These people are some of the greatest that the hardcore scene has produced over the years. Each individual’s achievements are firmly entrenched in our scene lore. These are only the people I can think of off the top of my head. I’m certain there are more that are worthy of consideration, and I think it’s a safe bet that some of my choices are ripe for debate. The point is that each of these people were very important figures throughout hardcore’s 23 year history.

What bothers me is that, all of their accomplishments and influence aside, these people haven’t mattered much in the last 10-12 years. Sure, they’ve done new bands and remained the subject of scene conversation and gossip, but for the most part these people don’t really inspire this scene the way they used to – which is fine, because they’ve already done more than enough. They’re off the hook.

What worries me is that, in terms of leadership and innovation, I can’t think of anybody who has really picked up the slack in the years since 1992. That is to say, in the past 11 years I can’t think of many people who, if we were retiring numbers or assigning places in the hardcore hall of fame, would be worthy of such a nod.

Sure, many important contributors have come and gone in the years since. There have been many people who have kept the ball rolling. Hardcore could have easily been a flash in the pan, but it has endured because of the contributions of its passionate participants.

In the last eleven years, the scene has stayed on the map due to the efforts of people like Zoli Teglas, Tim McMahon, Ken Olden, Brian McTernan, Duncan Barlow, John LaCroix, Anthony Pappalardo, Matt Smith, Chris Zusi, Todd Jones and many others who have provided the soundtrack for hardcore over the last decade. Hell, I’ll even throw myself into that group.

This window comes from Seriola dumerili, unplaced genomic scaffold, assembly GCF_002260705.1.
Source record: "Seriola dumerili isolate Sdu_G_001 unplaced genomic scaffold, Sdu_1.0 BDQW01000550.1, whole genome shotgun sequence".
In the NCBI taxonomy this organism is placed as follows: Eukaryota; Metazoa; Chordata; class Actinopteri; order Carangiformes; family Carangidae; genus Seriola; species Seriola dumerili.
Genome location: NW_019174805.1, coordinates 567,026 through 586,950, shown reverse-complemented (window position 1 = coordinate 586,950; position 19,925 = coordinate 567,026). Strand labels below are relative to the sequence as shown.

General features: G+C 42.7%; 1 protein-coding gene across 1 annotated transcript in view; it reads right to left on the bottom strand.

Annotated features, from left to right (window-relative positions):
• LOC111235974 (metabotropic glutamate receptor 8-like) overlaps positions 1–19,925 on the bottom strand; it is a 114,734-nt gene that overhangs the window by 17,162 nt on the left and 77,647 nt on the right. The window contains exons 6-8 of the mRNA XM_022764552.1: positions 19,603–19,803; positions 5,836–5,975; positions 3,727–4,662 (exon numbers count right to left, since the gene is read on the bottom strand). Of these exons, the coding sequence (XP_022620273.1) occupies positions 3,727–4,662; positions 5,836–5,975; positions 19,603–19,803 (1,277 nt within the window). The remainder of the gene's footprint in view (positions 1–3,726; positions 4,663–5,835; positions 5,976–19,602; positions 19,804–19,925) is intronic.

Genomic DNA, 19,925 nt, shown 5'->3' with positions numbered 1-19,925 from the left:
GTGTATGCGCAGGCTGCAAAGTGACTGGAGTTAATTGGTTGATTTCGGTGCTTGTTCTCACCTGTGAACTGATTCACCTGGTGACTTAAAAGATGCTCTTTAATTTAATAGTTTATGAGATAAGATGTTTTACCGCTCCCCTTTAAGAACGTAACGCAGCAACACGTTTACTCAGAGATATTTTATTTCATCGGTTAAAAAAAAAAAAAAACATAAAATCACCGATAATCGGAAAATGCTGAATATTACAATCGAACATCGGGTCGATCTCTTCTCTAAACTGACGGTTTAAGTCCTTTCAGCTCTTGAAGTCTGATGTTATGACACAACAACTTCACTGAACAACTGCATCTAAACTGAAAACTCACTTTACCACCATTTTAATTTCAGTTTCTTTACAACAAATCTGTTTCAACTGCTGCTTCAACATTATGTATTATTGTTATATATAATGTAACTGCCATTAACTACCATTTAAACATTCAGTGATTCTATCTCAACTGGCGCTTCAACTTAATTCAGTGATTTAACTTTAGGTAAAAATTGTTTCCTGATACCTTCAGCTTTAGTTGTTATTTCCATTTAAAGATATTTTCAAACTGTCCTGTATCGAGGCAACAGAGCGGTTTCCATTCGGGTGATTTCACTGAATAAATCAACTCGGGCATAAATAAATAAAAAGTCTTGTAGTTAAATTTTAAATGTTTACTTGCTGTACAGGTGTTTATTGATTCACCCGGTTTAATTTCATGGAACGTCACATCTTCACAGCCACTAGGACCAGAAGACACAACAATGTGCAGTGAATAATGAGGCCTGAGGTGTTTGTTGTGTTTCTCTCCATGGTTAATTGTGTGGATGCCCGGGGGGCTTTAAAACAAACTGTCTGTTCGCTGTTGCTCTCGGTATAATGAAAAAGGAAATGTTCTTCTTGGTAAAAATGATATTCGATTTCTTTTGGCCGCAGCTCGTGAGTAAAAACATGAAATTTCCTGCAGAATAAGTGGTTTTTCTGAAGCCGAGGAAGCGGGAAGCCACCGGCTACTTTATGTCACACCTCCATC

But when I look at the list, I think to myself -- sure, they’re all nice players, but are any of them worthy of a spot in the Hall? And I don’t mean that as an insult. I have a lot of respect for the people listed above. But in this kind of situation, could anybody justify putting any of these people in the company of Glen Danzig, Jello Biafra, or Ian MacKaye?

What I’m trying to get at is the current state of hardcore, to me, seems like it is getting by on formula alone. For the first 10 years of its existence, hardcore was innovative, aggressive and pretty much offensive to the average person. It was full of many great and terrible ideas that made people think.

Over the last thirteen years, it just seems to me that we’ve cherry picked the best parts of a long-gone era and threw them into a loop. Sure, it’s nice to hear that after 23 years, hardcore has remained a three chord phenomenon. But the new ideas that went along with that music have dried up. You can only put a twist on the same messages so many times.

Everybody knows who Jesus was. Most people know who at least some of his disciples were. After that, it’s a little fuzzy, isn’t it? What’s my point? Everyone remembers the man who puts forth new ideas. Nobody remembers the minions that follow.

You know, Rock n’ Roll used to be full of energy and all kinds of wild and dangerous ideas. To see rock music as it stands now (in its corn-fed, parent friendly format) would be pretty funny, if I didn’t see hardcore heading down the same path.

Create your own fashions. Spread your own ideas. Find your own sound (just keep it fast and loud).

Make hardcore great again.

I have spoken.

Ronny Little

Wednesday, July 13, 2005

Record Review by Dave K.

Welcome to another column of my worthless commentary of hardcore & punk music. I’d like to thank everybody for the comments of my first review column last week. I have a few more things to share with you this week. If you are a band out there with a demo or record out, a label with some new releases or a fanzine looking for some exposure, send your stuff to the address below. If you have either a website or ftp site with the material on it, point me in the right direction. Now on with this week’s tunes…